Donald Lambro
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Texas Gov. Rick Perry may still get into the race, as could former Alaska Gov. Sarah Palin, but both may be too late to mount the kind of well-funded nationwide campaign needed to win the nomination, let alone the election. In this day and age, presidential campaigns take a full four years or more, and that rule still stands the test of time.

Pawlenty's campaign has been seriously undermined by weak fundraising and his own anonymity. Huntsman, a late entry, got off to a poor start this week after several embarrassing blunders by his inexperienced campaign staff, but he is largely unknown by the electorate at large and also faces fundraising challenges.

Romney, on the other hand, who has been running for more than four years, has built a sizable campaign war chest, raising a hefty $10 million in a single day earlier this month. He has made the weak economy and jobs his No. 1 issue, identifying himself as a career venture-capital investor who has helped build some of the most successful business enterprises in the country and knows how to create jobs.

Although he faces several challenges, including the Romneycare plan that he enacted as governor, he is the clear front-runner at this point.

The rapidly deteriorating Obama economy plays to Romney's experience and political strengths and, in the end, will likely trump all other issues the Democrats -- and his rivals for the nomination -- will throw at him.

Meantime, a little more than six months before the 2012 election year begins, the economy looms as Obama's potential Waterloo.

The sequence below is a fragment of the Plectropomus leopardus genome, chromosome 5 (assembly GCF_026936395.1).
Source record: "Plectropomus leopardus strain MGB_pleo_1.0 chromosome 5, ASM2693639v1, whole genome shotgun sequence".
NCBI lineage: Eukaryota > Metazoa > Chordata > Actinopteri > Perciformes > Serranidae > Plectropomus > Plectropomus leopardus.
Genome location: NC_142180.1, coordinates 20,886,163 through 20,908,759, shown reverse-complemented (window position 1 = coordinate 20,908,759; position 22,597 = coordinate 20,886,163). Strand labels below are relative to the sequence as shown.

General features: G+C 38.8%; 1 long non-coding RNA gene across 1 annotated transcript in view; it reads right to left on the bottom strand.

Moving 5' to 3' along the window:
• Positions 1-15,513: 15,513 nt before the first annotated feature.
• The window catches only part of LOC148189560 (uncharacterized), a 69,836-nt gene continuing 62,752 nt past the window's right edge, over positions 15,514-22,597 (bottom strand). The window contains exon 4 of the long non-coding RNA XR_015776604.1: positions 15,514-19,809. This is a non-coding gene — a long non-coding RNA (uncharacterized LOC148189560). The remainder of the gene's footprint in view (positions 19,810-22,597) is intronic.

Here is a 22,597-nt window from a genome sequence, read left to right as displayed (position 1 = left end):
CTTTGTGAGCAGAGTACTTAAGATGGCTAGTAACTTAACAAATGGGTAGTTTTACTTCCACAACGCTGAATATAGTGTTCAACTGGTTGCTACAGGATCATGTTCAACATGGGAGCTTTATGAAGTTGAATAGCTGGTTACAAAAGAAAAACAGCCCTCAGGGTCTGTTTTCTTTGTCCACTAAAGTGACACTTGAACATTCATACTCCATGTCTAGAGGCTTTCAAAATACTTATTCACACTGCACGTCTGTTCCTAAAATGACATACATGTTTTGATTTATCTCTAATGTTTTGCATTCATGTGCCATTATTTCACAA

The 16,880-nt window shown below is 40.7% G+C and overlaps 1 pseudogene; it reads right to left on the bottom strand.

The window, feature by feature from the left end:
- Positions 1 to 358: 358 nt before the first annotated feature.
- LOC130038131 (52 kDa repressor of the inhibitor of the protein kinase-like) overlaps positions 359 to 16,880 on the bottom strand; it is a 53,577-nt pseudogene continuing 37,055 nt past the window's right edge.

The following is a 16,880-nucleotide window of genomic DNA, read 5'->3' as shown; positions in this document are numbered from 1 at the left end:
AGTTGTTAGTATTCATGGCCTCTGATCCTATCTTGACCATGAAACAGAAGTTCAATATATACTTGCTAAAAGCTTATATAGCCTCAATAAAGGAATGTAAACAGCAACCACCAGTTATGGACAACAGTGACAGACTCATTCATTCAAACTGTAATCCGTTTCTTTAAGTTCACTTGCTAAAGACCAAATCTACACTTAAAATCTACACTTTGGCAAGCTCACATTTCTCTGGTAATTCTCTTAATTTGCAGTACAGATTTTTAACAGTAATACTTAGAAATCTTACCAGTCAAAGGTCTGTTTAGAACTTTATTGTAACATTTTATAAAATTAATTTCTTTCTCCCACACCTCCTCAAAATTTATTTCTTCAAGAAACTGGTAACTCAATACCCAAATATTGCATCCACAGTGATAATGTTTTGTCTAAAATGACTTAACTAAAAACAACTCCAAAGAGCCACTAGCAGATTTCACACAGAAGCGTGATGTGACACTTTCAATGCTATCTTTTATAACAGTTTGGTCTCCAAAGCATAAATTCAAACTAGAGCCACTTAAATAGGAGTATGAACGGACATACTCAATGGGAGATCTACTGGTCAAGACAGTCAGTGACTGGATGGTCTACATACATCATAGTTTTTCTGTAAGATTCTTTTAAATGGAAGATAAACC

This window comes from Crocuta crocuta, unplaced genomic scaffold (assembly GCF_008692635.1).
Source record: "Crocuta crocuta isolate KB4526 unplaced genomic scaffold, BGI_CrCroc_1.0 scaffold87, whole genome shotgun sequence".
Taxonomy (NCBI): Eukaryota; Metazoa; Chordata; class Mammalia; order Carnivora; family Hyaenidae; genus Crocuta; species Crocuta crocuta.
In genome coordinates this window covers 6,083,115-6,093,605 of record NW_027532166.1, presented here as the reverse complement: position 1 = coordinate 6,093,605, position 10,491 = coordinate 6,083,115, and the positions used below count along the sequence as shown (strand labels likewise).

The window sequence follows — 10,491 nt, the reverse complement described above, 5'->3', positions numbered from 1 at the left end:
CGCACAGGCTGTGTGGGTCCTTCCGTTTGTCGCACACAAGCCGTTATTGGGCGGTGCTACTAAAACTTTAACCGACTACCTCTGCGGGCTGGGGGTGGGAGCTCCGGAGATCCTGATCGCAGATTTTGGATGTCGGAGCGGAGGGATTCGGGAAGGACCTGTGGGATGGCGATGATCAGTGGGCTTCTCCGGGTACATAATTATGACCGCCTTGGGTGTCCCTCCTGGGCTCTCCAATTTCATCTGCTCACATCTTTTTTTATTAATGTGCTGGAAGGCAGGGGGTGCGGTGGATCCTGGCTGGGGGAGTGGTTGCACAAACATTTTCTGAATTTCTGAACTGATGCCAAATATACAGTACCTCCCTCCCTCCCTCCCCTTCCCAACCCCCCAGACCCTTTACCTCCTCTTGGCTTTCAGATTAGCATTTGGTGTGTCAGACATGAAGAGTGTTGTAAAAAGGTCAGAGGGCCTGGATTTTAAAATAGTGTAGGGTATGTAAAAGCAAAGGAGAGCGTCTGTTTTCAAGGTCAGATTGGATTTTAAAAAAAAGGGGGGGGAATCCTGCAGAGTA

The economic recovery, if there ever was one, is clearly sliding backward. Punishing 9- to 10-percent unemployment rates show no sign of any significant decline this year or next, and one poll finds 80 percent of recent college graduates are unable to find work. The stock market is weakening, and with it, tens of millions of pension plans. Home sales continue to plunge along with home values.

And if all this weren't enough, the CBO says that under Obamacare, "an aging population and rapidly rising health care costs will sharply increase federal spending for health care programs and Social Security," causing "federal debt to grow to unsustainable levels."

If the economy is tanking, jobs are disappearing and America is on a slippery slope into bankruptcy, whom can Obama blame? George W. Bush?

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Donald Lambro

Donald Lambro is chief political correspondent for The Washington Times.